I think there is very much a level of 'your mileage may vary' on this volume. Some might get a lot of out of it, some might not get much at all. I think men might find it more interesting than women, as his depictions of women are ...rather Victorian... "housewife" type ideas of women. (And remember, Russell was a women's rights activist). I do think, no matter what, this is something anyone looking into happiness, or the 'right life' or 'living well' should read. ( )
1 vote BenKline | Oct 30, 2020 |
L’elemento disarmante di questo libro è la semplicità. L’ingrediente per raggiungere l’agognata felicità. In effetti il percorso di Russell è estremamente semplice: ad una prima lettura quasi banale; ma non è così. Anzi. Perché è sempre utile ricordare che la vita è uno splendido passaggio. Ma breve. E la felicità è l’ingrediente che serve a dare a questo passaggio un senso. Vivere non è facile. Lo dice Vasco nel suo ultimo album. Ed è così. Il dolore, il rancore, l’invidia sono sempre dietro l’angolo. Ma basta poco, sempre Vasco, per vedere tutto da un altro punto di vista. Sono gradevoli e semplici riflessioni che aiutano a trovare un conforto in queste semplici pagine. Anche sotto il profilo metodologico, il libro è ottimamente organizzato, con paragrafi semplici ed essenziali. Un classico. Giustamente un classico. ( )
  grandeghi | Sep 1, 2020 |
Russell is through and through a rationalist. In The Conquest of Happiness, Russell employs the reductionist approach of reasoning from first principles. He proposes solutions for freeing oneself from unhappiness and attaining happiness. Standing on the shoulders of giants who've ventured to talk publicly about social problems they haven't spent much time thinking about (Einstein, my grandma, Richard Dawkins) and being well-received because of their success in other fields (relativity, pancakes, nothing at all) Bertrand Russell got his attempt at conquering happiness published.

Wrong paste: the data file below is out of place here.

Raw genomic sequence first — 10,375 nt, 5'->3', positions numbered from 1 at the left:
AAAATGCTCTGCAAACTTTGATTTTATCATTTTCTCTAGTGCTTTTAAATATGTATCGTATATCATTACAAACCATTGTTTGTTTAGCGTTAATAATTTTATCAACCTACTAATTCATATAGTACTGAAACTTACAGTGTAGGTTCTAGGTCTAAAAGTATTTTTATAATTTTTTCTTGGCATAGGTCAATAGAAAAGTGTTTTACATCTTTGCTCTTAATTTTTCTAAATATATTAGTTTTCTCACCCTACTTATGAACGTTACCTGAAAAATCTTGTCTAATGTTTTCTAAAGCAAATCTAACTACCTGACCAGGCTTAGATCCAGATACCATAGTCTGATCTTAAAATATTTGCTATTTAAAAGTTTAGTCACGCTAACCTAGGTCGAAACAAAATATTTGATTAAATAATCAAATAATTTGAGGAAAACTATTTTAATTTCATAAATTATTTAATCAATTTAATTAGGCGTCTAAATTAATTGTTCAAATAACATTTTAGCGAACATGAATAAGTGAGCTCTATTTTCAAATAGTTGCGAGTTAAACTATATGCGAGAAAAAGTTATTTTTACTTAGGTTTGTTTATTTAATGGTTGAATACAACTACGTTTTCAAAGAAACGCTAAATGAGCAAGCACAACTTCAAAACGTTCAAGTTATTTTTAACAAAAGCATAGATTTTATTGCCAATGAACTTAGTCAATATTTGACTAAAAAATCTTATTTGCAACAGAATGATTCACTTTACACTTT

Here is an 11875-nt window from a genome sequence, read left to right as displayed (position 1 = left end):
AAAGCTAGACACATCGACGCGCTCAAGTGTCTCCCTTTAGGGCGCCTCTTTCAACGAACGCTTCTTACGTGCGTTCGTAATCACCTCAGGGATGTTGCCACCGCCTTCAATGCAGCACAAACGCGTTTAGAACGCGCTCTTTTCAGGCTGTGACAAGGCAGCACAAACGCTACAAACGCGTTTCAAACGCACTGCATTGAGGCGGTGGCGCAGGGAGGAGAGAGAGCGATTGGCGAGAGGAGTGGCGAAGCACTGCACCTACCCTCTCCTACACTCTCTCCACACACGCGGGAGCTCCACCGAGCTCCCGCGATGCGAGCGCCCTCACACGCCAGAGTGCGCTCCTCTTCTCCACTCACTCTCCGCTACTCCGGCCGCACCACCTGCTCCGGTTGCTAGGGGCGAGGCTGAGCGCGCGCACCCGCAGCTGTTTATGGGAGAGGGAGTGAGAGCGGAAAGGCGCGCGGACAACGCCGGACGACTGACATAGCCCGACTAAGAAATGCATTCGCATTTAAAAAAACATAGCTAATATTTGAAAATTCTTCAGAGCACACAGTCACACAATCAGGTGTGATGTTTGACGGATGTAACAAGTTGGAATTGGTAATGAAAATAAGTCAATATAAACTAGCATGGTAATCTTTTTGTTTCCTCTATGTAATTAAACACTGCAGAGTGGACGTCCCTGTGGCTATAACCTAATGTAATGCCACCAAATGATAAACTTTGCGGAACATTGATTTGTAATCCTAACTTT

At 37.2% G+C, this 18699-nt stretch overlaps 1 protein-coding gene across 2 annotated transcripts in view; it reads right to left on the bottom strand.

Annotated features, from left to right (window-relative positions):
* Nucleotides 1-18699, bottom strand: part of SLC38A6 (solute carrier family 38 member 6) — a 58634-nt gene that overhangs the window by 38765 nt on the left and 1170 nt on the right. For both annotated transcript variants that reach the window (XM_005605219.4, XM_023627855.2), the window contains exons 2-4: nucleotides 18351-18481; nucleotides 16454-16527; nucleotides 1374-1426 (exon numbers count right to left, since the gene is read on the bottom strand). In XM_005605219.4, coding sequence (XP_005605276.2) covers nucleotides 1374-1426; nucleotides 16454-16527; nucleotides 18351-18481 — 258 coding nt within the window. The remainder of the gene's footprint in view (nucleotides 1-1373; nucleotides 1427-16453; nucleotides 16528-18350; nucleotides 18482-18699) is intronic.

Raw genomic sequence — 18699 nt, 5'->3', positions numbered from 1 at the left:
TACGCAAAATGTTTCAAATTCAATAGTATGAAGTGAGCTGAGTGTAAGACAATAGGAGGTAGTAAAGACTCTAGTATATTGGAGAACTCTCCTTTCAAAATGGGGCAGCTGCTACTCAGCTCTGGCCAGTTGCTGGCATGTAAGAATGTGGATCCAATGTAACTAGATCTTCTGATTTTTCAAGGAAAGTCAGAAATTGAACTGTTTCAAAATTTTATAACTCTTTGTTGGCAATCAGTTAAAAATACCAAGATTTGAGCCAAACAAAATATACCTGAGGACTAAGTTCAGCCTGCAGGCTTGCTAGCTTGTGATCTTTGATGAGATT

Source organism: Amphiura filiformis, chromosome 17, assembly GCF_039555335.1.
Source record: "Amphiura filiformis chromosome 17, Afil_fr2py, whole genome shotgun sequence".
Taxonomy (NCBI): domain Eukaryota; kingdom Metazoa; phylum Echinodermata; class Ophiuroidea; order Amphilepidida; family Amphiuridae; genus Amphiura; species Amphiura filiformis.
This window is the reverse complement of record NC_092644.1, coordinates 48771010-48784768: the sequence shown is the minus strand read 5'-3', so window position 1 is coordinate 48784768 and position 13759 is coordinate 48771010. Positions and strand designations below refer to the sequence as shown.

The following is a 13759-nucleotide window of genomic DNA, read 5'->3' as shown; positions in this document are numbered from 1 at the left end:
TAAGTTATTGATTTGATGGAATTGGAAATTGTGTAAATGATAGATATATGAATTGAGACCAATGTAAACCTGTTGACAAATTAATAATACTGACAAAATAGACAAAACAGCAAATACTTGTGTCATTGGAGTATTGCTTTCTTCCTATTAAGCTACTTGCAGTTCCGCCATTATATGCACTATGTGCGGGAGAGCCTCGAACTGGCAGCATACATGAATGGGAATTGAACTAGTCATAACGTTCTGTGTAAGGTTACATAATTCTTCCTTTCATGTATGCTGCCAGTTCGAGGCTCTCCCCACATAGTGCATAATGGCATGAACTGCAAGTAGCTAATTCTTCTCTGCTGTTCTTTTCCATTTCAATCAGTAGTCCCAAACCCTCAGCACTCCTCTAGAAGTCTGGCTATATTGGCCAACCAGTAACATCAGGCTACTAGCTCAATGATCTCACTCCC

Russell, over 50 by the time he wrote this book, relies too heavily on personal experience and sometimes unconscious prejudice (most notably in his examples with women) to give suggest common-sense one-word solutions to problems that are more complicated than he assumes. The book begins with a promise of practical methods to rid the average man of the curse of unhappiness, with a definitive anti-establishment tone towards the intelligentsia of the day. It quickly devolves into consistently boring examples which don't solve the bigger problem and a boringly consistent tone of delivery for the solutions to these examples.